Alternatives: The Department of Homeland Security studied a range of alternatives for carrying out the proposed action described in the poem, beginning with the No Action Alternative, which was rejected because it would mean no Christmas presents for the kids in the house, no jolly St. Nick myth for the family and society, and churches unable to fill their pews even one day a year. Alternative 2 is the action exactly described in the poem. Alternative 3 is the Christmas industry alternative, similar to Alternative 2 except St. Nick would deliver even more products. Alternative 4 has more protection of the environment, such as diapers on the flying reindeer and tranquilizers (instead of pesticides) to keep the mice from stirring. Alternative 5 is the maximum protection of the environment, beginning with a solar-powered sleigh instead of flying reindeer, but that alternative was rejected because existing solar-power technology does not allow for travel at night.
Public Comments: Testimony in public hearings and written comments overwhelmingly support Alternative 2, while certain grinches support the No Action Alternative.
Related agency decision: The U.S. Fish and Wildlife Service has determined that climate change is threatening to destroy the Arctic habitat for flying reindeer and Christmas elves including St. Nick, so they should be protected by the Endangered Species Act. The Fish and Wildlife Service recommends that the Department adopt Alternative 2 because it allows for the traditional December 24 migration behavior of the flying reindeer and elves including St. Nick as described in Twas The Night Before Christmas.
Preferred Alternative: The Department of Homeland Security finds that Alternative 2 has No Significant Impact on the environment, as long as St. Nick's fur clothing does not come from endangered polar bears. The Department selects it as the preferred alternative, allowing the action exactly described in the poem, which was written by Clement Moore in 1822 and published in 1823, according to random self-proclaimed experts we found on the Internet, so this EIS evaluation is long overdue. For those who want more details than this Executive Summary provides, the full 1,479-page EIS and 538 pages of appendices can be downloaded from the Department's website.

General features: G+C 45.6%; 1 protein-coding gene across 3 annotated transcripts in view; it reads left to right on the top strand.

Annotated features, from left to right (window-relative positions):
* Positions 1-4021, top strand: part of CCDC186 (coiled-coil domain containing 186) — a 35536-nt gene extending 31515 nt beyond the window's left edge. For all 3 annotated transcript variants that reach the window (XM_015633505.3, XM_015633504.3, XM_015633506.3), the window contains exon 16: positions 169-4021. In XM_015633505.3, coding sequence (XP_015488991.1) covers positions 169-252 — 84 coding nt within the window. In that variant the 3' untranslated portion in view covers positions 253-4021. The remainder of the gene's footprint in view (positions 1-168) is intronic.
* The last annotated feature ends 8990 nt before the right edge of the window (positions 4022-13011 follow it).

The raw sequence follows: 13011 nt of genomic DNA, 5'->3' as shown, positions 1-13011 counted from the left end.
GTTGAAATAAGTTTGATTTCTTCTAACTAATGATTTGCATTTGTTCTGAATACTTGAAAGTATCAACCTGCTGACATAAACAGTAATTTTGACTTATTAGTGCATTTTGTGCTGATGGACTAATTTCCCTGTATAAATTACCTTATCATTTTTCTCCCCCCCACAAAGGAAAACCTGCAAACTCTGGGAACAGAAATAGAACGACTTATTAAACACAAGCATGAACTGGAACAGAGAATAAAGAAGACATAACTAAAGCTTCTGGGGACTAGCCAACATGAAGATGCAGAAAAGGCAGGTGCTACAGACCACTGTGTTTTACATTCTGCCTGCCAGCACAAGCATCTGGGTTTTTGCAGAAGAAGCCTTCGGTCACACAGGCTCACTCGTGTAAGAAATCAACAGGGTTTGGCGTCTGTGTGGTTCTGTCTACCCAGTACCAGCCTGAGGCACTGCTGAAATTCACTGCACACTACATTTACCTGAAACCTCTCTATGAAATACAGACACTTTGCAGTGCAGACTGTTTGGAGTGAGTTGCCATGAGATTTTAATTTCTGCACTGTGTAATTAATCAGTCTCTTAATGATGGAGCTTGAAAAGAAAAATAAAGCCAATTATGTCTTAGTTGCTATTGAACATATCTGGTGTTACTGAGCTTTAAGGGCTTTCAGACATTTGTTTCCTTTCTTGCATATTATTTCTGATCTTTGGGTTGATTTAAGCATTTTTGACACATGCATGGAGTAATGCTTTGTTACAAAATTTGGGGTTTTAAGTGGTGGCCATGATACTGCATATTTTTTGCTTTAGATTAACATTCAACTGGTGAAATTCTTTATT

This Record of Decision will be entered into the Federal Register along with the most commonly accepted version of the full poem (the original version might be found on the Internet):
Twas The Night Before Christmas
Twas the night before Christmas, when all through the house
Not a creature was stirring, not even a mouse.
The stockings were hung by the chimney with care,
In hopes that St Nicholas soon would be there.
The children were nestled all snug in their beds,
While visions of sugar-plums danced in their heads.
And mamma in her ‘kerchief, and I in my cap,
Had just settled our brains for a long winter’s nap.
When out on the lawn there arose such a clatter,
I sprang from the bed to see what was the matter.
Away to the window I flew like a flash,
Tore open the shutters and threw up the sash.
The moon on the breast of the new-fallen snow
Gave the lustre of mid-day to objects below.
When, what to my wondering eyes should appear,
But a miniature sleigh, and eight tiny reindeer.
With a little old driver, so lively and quick,
I knew in a moment it must be St Nick.
More rapid than eagles his coursers they came,
And he whistled, and shouted, and called them by name!
"Now Dasher! now, Dancer! now, Prancer and Vixen!
On, Comet! On, Cupid! on, on Donner and Blitzen!
To the top of the porch! to the top of the wall!
Now dash away! Dash away! Dash away all!"
As dry leaves that before the wild hurricane fly,
When they meet with an obstacle, mount to the sky.
So up to the house-top the coursers they flew,
With the sleigh full of Toys, and St Nicholas too.
And then, in a twinkling, I heard on the roof
The prancing and pawing of each little hoof.
As I drew in my head, and was turning around,
Down the chimney St Nicholas came with a bound.
He was dressed all in fur, from his head to his foot,
And his clothes were all tarnished with ashes and soot.
A bundle of Toys he had flung on his back,
And he looked like a peddler, just opening his pack.
His eyes-how they twinkled! his dimples how merry!
His cheeks were like roses, his nose like a cherry!
His droll little mouth was drawn up like a bow,
And the beard of his chin was as white as the snow.
The stump of a pipe he held tight in his teeth,
And the smoke it encircled his head like a wreath.
He had a broad face and a little round belly,
That shook when he laughed, like a bowlful of jelly!
He was chubby and plump, a right jolly old elf,
And I laughed when I saw him, in spite of myself!
A wink of his eye and a twist of his head,
Soon gave me to know I had nothing to dread.
He spoke not a word, but went straight to his work,
And filled all the stockings, then turned with a jerk.
And laying his finger aside of his nose,
And giving a nod, up the chimney he rose!
He sprang to his sleigh, to his team gave a whistle,
And away they all flew like the down of a thistle.
But I heard him exclaim, ‘ere he drove out of sight,
"Happy Christmas to all, and to all a good-night!"